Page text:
2. I wasn’t in the majority in the last presidential elections. But look, I respect the democracy–in the country, in the family, in the workplace. I have my reasons for voting for the candidate, and honestly believed they were a better choice. But I still avoided political discussions with friends and relatives, because I prefer to build bridges, not fences. My candidate didn’t win, people decided otherwise, and I accept it. I won’t spend the next four years swearing and complaining. It is how it is, and I will continue focusing on being the best possible husband, employee, and citizen, regardless of who rules the country.
  3. I recall such a situation from my last job in a retail store with consumer electronics. The manager suggested that each sales associate would get a bonus depending on the sales volume they generated each month. And most people were happy about it, because they thought the harder they’d try, the more they’d earn. But I was the only one who opposed the idea. Because I immediately realized the drawbacks. For example, the unhealthy competition of sales associate. Or a customer looking to buy an expensive goods getting all the attention, while someone who came to get something worth $10 getting no attention from sales associates–which is a bad practice. And then you have envy, and worse atmosphere in the workplace, because people do not like to see their colleague earning 20% more money, though having the same job and working the same hours each month. I did my best and prepared a simple presentation, explaining all these risks to both the manager and my colleagues. And, after thinking about it for a while, most of them agreed, including the manager, and we kept the former model in place, when the monthly sales volume was considered collectively, and every team member got the same bonus at the end of the month.
  4. I recall leading a team of warehouse clerks in my last job of Logistics Coordinator. I came with an idea of reorganizing the entire warehouse, and changing the system of work. Because, after I did some modeling work and calculations, I came to a conclusion it would be more effective, and we would save time and resources in the warehouse. But people do not like changes. The clerks were used to their routines and opposed my changes. They protested, some even claimed they’d consider leaving the job if we proceeded. But I decided to move forward with the changes regardless, because of two things. First of all, they did not show any logical arguments why the changes would not yield the desired results. And secondly, because I was the manager, I carried the responsibility for the results. And while it is important to listen to the feedback from your subordinates, it is also important to make the final decision on your own, doing the best thing for the company, regardless of what others think.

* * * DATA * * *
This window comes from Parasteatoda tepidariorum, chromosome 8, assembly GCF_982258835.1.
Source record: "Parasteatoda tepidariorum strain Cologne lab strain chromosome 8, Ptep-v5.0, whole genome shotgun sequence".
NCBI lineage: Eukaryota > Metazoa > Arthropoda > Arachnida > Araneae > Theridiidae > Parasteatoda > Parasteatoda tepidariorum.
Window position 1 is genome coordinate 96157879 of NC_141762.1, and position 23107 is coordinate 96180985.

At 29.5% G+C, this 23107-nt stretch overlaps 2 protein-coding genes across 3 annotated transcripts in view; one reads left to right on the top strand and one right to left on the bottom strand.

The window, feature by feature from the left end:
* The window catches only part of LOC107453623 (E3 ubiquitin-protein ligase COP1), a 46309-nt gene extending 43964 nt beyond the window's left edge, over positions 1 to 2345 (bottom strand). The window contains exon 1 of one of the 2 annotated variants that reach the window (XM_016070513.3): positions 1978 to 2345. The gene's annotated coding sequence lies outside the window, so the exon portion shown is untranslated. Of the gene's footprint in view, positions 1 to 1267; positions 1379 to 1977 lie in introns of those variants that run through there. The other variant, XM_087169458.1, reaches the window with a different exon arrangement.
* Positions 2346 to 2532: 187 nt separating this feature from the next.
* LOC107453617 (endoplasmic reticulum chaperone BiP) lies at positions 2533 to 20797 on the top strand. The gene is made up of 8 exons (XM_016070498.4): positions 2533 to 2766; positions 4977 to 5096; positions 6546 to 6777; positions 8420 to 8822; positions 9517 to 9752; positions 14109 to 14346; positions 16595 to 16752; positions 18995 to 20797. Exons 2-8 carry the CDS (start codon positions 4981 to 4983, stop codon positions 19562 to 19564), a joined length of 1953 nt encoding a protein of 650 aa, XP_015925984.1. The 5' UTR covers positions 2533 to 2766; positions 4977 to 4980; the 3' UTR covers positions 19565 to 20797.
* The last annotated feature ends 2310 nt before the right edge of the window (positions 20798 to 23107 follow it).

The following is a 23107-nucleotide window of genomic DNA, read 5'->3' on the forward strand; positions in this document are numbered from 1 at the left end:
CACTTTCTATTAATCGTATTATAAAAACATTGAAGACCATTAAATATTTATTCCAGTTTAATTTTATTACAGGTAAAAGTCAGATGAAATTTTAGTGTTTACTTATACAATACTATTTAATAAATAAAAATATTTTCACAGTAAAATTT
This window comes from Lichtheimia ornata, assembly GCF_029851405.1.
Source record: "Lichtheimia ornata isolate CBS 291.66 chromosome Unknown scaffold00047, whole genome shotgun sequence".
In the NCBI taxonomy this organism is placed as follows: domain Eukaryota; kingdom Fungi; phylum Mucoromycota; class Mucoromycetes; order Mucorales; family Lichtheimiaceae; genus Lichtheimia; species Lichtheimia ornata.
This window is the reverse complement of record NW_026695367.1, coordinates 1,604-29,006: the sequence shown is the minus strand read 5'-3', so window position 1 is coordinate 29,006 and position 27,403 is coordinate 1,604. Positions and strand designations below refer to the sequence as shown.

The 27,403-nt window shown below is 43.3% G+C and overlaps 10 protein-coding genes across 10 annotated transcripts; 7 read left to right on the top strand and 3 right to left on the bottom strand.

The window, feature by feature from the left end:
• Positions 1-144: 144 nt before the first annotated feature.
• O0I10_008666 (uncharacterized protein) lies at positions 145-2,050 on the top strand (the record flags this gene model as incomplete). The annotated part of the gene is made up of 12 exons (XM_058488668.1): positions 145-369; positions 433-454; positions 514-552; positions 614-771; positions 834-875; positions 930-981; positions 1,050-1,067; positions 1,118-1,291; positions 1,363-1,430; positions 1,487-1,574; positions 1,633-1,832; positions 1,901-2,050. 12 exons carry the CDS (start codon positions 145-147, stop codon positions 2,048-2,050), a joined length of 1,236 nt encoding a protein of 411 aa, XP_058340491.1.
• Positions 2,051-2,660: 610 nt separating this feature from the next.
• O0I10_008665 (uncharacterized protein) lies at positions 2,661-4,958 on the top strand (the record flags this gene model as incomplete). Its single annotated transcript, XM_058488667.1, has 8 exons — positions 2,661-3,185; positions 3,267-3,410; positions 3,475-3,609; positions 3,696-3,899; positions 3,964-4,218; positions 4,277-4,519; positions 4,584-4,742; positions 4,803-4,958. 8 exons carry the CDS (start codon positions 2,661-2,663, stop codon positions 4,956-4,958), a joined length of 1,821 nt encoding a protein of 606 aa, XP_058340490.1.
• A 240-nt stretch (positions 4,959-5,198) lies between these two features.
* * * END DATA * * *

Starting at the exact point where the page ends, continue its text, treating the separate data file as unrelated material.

Employees should share feedback but obey, managers should be able to decide regardless of opposition

Think about the job you try to get in the interviews. If it is a managerial or leadership position, you should talk about a situation when you were in the minority, others did not support your ideas, but you still proceeded, and made the decision, because you knew it was the best thing for the company. Whether others liked it or not was of a secondary importance to you.

On the contrary, when you apply for some entry level job, or even for a place in a study program, you should show a different attitude. Sure enough, you didn’t agree with something, you weren’t in the majority, and you explained why. But at the same time you respected your role in the team, or in the collective, and if other members voted for something else, you accepted the decision.

Examples from personal life can often beat example from the workplace

Hiring managers, and interviewers in general, may sometimes find it hard to visualize some situation you describe from your workplace. It can be because you aren’t the best narrator, or simply because the setting is foreign to them, and they just cannot understand it and imagine the situation.

This won’t happen when you talk about a situation from your personal life, such as from your relationships, or even a situation from the pandemic–something we all had to face and cope with. Do not be afraid to talk about such situations. As long as you demonstrate critical thinking, and ensure them that you do not just blindly follow the orders and masses, but can bring your own ideas onboard, they will be satisfied with your answer…

Ready to answer this one? I hope so! Do not forget to check also 7 sample answers to other tricky interview questions:

Matthew Chulaw